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AB1048 The Transformation of Inpatient Rheumatology Services in A Post-Biologics Era
  1. S.C. Mcdonald,
  2. G. Wright
  1. Belfast Health and Social Care Trust, Belfast, United Kingdom


Background Over the last 15 years the rapid development of an armoury of biological drugs has revolutionised the management of inflammatory arthritis and other rheumatological conditions1. In the past Rheumatology inpatient wards were largely occupied with patients with difficult rheumatoid arthritis and associated extra-articular disease, with little option bar synthetic DMARDS, corticosteroid, respite and physiotherapy.

Objectives In 1996 we audited inpatient services for the month of February within the Belfast Rheumatology Unit and a report was issued as a result of this to help plan service development. Twenty years later we repeated the audit.

Methods We audited the inpatient admissions between 5th October 2015 and 5th November 2015. Data was collected contemporaneously by reviewing the medical notes whilst the patients remained on the ward and any omissions filled in retrospectively using our local database NIECR. Information collected included age, gender, method of admission, diagnosis on discharge, duration of admission, procedures carried out, allied health professionals inputting, radiology services required and onward referral as inpatient to other specialities. We compared this to the audit report from 1995.

Results The audit discovered that there was some similarities between the two eras including:

1) Inpatients remain predominantly female – 77% in February 1996 compared with 88% in October 2015.

2) Emergency admissions remain in the minority – 17% in February 1996 compared with 25% in October 2015.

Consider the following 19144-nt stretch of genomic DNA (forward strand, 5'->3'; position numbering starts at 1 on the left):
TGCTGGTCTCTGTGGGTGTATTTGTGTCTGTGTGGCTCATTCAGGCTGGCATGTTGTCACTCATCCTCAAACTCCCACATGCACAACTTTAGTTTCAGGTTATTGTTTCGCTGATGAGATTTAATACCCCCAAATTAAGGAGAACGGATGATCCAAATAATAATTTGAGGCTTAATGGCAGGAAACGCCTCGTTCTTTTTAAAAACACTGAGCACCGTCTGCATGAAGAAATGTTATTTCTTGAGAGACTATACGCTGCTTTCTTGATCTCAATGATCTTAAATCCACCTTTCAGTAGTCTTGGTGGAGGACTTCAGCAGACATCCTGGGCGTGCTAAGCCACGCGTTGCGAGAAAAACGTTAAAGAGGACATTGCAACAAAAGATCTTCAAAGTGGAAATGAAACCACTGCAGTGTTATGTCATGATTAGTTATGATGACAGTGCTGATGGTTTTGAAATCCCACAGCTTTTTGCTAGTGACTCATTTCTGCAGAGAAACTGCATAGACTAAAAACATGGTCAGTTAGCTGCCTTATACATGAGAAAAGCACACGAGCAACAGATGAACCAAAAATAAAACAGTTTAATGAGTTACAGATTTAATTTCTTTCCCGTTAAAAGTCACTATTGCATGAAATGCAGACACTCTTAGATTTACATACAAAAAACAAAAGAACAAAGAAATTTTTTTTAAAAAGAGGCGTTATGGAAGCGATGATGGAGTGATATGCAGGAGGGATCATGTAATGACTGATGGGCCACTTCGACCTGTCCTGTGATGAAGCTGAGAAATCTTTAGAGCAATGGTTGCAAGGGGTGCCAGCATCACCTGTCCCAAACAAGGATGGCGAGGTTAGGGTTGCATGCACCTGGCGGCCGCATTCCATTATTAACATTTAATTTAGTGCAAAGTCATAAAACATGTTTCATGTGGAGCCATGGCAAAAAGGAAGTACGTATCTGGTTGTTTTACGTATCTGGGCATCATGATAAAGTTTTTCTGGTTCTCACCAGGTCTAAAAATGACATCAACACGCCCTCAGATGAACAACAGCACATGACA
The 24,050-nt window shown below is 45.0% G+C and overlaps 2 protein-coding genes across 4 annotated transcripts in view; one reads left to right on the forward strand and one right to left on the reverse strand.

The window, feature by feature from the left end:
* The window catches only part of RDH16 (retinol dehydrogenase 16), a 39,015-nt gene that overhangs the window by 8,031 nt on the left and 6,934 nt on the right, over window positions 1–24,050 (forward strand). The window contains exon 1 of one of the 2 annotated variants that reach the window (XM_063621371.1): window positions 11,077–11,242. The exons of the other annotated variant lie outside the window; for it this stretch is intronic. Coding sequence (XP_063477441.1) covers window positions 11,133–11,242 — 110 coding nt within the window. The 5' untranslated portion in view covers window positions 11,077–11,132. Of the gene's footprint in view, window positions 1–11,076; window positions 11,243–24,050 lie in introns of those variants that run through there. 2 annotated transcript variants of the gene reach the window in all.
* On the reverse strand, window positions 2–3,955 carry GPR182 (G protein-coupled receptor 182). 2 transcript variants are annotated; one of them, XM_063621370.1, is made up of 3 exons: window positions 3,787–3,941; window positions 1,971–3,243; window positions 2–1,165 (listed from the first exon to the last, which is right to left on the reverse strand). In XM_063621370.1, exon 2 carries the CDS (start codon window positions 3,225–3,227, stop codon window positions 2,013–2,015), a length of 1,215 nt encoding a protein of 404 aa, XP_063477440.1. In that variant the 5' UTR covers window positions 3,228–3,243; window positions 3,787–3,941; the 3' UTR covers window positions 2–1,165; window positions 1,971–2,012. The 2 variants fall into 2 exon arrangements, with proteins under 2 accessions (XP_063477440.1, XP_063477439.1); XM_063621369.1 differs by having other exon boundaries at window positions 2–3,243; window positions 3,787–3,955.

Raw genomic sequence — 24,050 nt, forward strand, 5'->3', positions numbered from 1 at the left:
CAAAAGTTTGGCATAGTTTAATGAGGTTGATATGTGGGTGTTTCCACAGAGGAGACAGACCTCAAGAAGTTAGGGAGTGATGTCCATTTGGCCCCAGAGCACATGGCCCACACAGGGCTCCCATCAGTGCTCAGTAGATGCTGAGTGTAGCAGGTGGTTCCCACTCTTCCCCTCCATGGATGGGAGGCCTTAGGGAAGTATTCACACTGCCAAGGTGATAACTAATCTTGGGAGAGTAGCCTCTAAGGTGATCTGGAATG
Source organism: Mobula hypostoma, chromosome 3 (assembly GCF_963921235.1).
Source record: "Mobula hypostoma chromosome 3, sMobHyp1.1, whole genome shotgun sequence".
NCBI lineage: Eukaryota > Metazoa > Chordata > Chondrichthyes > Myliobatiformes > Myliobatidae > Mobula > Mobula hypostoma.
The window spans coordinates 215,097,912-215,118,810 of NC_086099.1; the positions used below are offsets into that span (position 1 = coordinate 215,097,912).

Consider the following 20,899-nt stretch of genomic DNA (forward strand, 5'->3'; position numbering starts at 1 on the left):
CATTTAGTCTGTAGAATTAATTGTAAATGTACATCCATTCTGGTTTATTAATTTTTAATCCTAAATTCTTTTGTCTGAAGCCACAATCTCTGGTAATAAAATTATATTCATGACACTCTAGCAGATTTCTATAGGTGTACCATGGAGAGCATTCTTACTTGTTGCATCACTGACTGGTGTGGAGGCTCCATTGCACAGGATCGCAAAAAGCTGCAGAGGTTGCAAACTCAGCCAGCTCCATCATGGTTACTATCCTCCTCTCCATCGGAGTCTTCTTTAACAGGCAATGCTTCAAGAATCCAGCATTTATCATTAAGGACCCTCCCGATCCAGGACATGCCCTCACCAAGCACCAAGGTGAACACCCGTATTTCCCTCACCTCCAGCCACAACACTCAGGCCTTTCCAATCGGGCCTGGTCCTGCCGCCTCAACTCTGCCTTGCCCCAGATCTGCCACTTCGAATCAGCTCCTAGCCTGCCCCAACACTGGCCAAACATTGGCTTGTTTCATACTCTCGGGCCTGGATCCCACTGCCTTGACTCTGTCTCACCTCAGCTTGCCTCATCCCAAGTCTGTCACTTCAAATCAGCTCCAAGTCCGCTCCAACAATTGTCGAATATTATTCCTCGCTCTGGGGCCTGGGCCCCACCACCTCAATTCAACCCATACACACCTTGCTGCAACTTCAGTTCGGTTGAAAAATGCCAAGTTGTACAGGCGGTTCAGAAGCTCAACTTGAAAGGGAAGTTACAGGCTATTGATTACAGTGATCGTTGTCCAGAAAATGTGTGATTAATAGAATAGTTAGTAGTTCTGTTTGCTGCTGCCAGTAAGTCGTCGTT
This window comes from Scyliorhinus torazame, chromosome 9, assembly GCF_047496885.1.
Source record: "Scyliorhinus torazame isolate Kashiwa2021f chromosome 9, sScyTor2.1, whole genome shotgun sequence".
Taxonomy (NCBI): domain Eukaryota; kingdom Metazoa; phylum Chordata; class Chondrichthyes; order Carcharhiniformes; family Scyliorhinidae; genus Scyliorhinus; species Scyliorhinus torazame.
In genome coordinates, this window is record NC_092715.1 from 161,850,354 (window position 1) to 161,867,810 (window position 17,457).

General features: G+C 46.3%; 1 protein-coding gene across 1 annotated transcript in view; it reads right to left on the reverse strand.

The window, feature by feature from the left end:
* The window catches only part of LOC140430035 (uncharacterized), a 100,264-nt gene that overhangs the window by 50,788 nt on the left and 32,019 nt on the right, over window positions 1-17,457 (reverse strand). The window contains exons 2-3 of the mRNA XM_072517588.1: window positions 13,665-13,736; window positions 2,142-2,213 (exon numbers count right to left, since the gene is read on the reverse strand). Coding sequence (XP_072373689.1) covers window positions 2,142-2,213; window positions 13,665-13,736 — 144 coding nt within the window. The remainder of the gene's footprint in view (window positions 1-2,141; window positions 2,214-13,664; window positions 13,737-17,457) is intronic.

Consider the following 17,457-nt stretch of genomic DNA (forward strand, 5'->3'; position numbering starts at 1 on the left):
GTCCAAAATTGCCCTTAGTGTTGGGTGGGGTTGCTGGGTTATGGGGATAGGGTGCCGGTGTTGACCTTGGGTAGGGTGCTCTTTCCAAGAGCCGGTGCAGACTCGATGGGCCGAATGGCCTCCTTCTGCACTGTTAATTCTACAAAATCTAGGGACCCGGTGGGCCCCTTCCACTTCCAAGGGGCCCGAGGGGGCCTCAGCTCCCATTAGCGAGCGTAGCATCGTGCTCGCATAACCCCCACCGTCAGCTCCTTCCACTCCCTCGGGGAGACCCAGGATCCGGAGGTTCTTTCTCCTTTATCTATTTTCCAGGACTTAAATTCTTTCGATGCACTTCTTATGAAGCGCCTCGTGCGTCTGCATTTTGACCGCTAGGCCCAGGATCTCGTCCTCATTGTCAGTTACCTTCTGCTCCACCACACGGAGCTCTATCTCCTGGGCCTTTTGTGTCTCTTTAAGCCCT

3) 59 patients were admitted to the ward in February 1996 compared with 44 in October 2015.

4) The mean age of our inpatients was 56 years. The commonest age interval in 1996 in both males and females was 45–64.

Conversely there are a few notable differences including;

1) In 1996 there were 44 beds in the department compared with 16 beds currently.

2) In 2015 21/44 patients were elective admissions to the ward for administration of Iloprost or Flolan. Other common reasons for admission included multiple joint injections (5/44) and flares of inflammatory arthritis (4/44). In 1996, 23/49 patients were admitted for the management of flares of inflammatory arthritis. This represents a 38% reduction in admissions for disease flares.

3) Less patients required access to the multidisciplinary team (MDT). In 1996 85% of patients were reported to access inpatient physiotherapy, compared with 52% in 2015. 80% of patients in 1996 were said to access OT, but it was 18% in 2015.

4) The mean length of stay in 1996 was 11.8 days, compared with 7.1 days in 2015.

Conclusions Our ward serves a comparable number of patients nowadays, as it did in 1996. However the inpatient population has certainly evolved. Better treatments for inflammatory arthritis have reduced the number of admissions to manage flares. Those patients that are admitted, stay for a shorter time and require less MDT input, perhaps due to less acquired disability.

  1. Katherine S. Upchurch and Jonathan Kay. Evolution of treatment for rheumatoid arthritis Rheumatology 2012;51:vi28-vi36

Disclosure of Interest None declared

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